How can I support my child at home?

How can I support my child at home?

Importance of reading is key!

How can I support my child outwith school?

“If you want your child to be intelligent, read them fairy tales. If you want them to be more intelligent, read them more fairy tales.” Albert Einstein

We are often asked by parents how they can support their children’s learning at home. Parents are children’s first teachers and therefore a lot of what they have always instinctively done is still valuable.

Reading.

Read to and with your child as much as possible. At school we read to promote a love of literature from an early age. You can do the same. Stories at bedtime are a natural way to settle your child for a good night’s sleep. At the same time you are creating important positive associations with reading and literature. This love of literature is the foundation of your child’s life-long reading experience. Don’t forget to let them see you reading so they appreciate the value of reading as a life-long human skill.

When you are out and about ask your child to read signs for you. These may be street signs or labels on museum items or on monuments. Having a go is much more important than accuracy, and you can help with the hard words. Remember to ask what the sign means.

Writing

When you are out and about get your children to send postcards to their friends and relations. Always carry some stamps and a pen for this purpose. This encourages them to do a manageable amount of writing, and then, in due course, enjoy the positive feedback when people receive their words.

Encourage your children to make notes for you when you are planning a task. For example, dictate your shopping list, then when you get to the supermarket, ask them to read out the items for you. This reinforces the usefulness of writing, and that it is even more than conveying a story.

During the longer breaks encourage your child to create their own journal of their experiences. Allow them to choose a special notebook and encourage them to put in items, e.g. tickets and photos, which they have collected. In addition discuss their treasures and suggest they write notes to explain their significance. The more enthusiastic you are, the more they will want to develop their journal. Do not worry if they do not write a diary as such, just share and enjoy their written reflections.

Numeracy and other mathematical skills.

Depending upon what stage your child is at there are lots of informal ways you can help your child. Get them to read numbers on, say, houses you are passing. Ask which number comes before and after. Ask them to read out prices for you. Practise tables and number bonds when you are stuck in traffic. Make up numerical problems for your child to solve while shopping, e.g. “how many sandwiches will we need if Granny and Grandpa come on our picnic?” Bake with your child as the measuring of ingredients is excellent practice, as well as the baking itself being a vital life skill. Play shops with your child using plastic or real coins. Encourage them to spot 2d and 3d shapes in the home and when you are out and about, and see if they can spot patterns. Encourage your child to tell the time both on analogue and digital clocks, starting with “o’clock”, then “half past” and so on. Play games that involve counting or patterns. Make your home maths-friendly by having equipment such as rulers, scales, etc all readily available. When you use them explain what you are doing to your child. Encourage your child to make comparisons, e.g. which is the heaviest, longest, smallest fastest, hottest, most expensive etc.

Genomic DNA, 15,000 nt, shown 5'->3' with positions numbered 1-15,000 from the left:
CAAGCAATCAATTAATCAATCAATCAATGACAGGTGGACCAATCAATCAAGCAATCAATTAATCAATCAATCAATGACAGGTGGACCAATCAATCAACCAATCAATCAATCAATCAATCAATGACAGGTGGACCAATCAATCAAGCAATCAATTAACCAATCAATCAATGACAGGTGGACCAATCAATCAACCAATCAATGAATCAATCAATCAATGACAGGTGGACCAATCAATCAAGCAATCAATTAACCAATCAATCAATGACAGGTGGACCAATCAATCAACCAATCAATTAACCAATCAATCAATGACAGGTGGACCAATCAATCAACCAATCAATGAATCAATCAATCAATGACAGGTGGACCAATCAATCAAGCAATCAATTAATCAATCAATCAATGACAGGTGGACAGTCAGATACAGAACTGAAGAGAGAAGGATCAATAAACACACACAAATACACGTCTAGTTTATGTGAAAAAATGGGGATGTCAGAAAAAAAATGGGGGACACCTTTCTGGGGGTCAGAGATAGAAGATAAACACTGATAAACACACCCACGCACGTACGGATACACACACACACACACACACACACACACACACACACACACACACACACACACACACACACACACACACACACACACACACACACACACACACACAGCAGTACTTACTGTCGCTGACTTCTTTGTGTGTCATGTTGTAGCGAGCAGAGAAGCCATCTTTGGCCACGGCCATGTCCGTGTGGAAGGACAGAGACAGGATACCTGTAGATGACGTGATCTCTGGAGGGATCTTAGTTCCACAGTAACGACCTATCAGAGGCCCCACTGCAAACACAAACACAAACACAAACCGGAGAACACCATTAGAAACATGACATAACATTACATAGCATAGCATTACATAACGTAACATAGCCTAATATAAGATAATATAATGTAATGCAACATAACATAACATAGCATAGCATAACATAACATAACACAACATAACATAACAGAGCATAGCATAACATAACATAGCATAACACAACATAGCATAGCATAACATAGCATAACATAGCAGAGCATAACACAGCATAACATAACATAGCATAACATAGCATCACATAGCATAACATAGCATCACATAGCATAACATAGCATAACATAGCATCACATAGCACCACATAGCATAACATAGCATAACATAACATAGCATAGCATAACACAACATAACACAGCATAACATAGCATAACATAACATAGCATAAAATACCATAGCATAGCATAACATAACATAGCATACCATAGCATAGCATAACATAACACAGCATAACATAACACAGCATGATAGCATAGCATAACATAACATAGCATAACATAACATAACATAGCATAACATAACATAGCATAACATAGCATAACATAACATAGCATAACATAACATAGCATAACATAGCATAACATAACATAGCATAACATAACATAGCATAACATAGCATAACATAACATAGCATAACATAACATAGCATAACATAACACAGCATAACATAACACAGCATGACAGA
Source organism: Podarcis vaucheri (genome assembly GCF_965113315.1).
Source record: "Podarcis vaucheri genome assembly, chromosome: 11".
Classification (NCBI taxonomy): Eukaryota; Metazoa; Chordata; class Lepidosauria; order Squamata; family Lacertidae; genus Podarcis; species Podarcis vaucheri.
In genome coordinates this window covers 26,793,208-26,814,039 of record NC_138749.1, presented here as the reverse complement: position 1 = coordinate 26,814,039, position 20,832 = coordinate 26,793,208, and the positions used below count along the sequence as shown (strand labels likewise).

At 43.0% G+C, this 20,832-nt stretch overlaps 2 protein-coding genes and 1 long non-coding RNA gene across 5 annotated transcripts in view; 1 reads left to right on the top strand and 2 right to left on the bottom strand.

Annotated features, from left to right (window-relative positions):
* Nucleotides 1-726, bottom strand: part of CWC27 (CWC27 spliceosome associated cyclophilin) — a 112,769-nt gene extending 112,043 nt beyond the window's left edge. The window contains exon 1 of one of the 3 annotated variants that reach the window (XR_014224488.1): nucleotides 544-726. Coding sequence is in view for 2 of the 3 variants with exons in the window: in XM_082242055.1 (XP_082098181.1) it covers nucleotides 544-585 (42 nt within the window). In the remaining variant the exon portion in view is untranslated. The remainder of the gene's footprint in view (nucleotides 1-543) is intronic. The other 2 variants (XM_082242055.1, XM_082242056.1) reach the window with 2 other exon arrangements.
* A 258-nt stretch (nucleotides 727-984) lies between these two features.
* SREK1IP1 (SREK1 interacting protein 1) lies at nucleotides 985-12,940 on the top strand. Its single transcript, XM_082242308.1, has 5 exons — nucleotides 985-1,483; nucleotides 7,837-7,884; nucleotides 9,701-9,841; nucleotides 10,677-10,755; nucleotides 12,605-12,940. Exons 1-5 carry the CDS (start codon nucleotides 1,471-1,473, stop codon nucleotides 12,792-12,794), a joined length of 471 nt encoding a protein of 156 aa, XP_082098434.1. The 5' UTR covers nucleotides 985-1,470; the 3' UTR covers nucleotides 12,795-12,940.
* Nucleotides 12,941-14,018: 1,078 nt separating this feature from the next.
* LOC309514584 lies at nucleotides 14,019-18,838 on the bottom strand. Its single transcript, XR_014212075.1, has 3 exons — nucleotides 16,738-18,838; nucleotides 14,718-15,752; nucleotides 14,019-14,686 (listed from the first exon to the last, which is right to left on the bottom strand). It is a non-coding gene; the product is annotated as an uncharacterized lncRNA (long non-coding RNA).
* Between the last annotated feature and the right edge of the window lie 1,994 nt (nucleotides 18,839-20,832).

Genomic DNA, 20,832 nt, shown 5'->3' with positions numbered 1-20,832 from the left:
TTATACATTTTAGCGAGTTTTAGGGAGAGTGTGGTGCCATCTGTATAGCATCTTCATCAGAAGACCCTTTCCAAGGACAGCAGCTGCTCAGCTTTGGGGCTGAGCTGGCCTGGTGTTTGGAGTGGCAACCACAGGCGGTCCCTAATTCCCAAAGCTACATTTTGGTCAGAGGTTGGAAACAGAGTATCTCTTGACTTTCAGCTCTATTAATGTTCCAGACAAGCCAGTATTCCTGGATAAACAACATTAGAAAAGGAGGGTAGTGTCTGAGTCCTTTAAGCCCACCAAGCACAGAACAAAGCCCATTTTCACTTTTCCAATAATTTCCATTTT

Your child’s class teacher can tell you exactly at what level to pitch your questions.

Remember to keep it fun!

Maggie Pithie

Learning Support Teacher

Posted on


How can I support my child at home?

Read, read and read!

The latest in a series of blogs from our teachers on what goes on behind the classroom door. This week it is about how to support your child's learning at home. 

“If you want your child to be intelligent, read them fairy tales. If you want them to be more intelligent, read them more fairy tales.” Albert Einstein.

We are often asked by parents how they can support their children’s learning at home. Parents are children’s first teachers and therefore a lot of what they have always instinctively done is still valuable.

Read more by clicking the link https://www.cargilfield.com/teaching-and-learning/news/

Posted on


Cargilfield Connected

We can’t welcome you to our grounds right now, but we can offer you a virtual tour and we can answer questions via email or telephone. We especially like to chat face-to-face on a video call.

We have places available for 2021 entry in most year groups.

For now, we hope that this video, presented by our Headmaster, Mr Rob Taylor, will give you a flavour of what life is like here at Cargilfield. Our website and social media channels are kept up to date and hold a wealth of information about our school.

Our Registrar, Fiona Craig is available to contact via email: [email protected] and she will be happy to help you. Thank you

Don't Show Again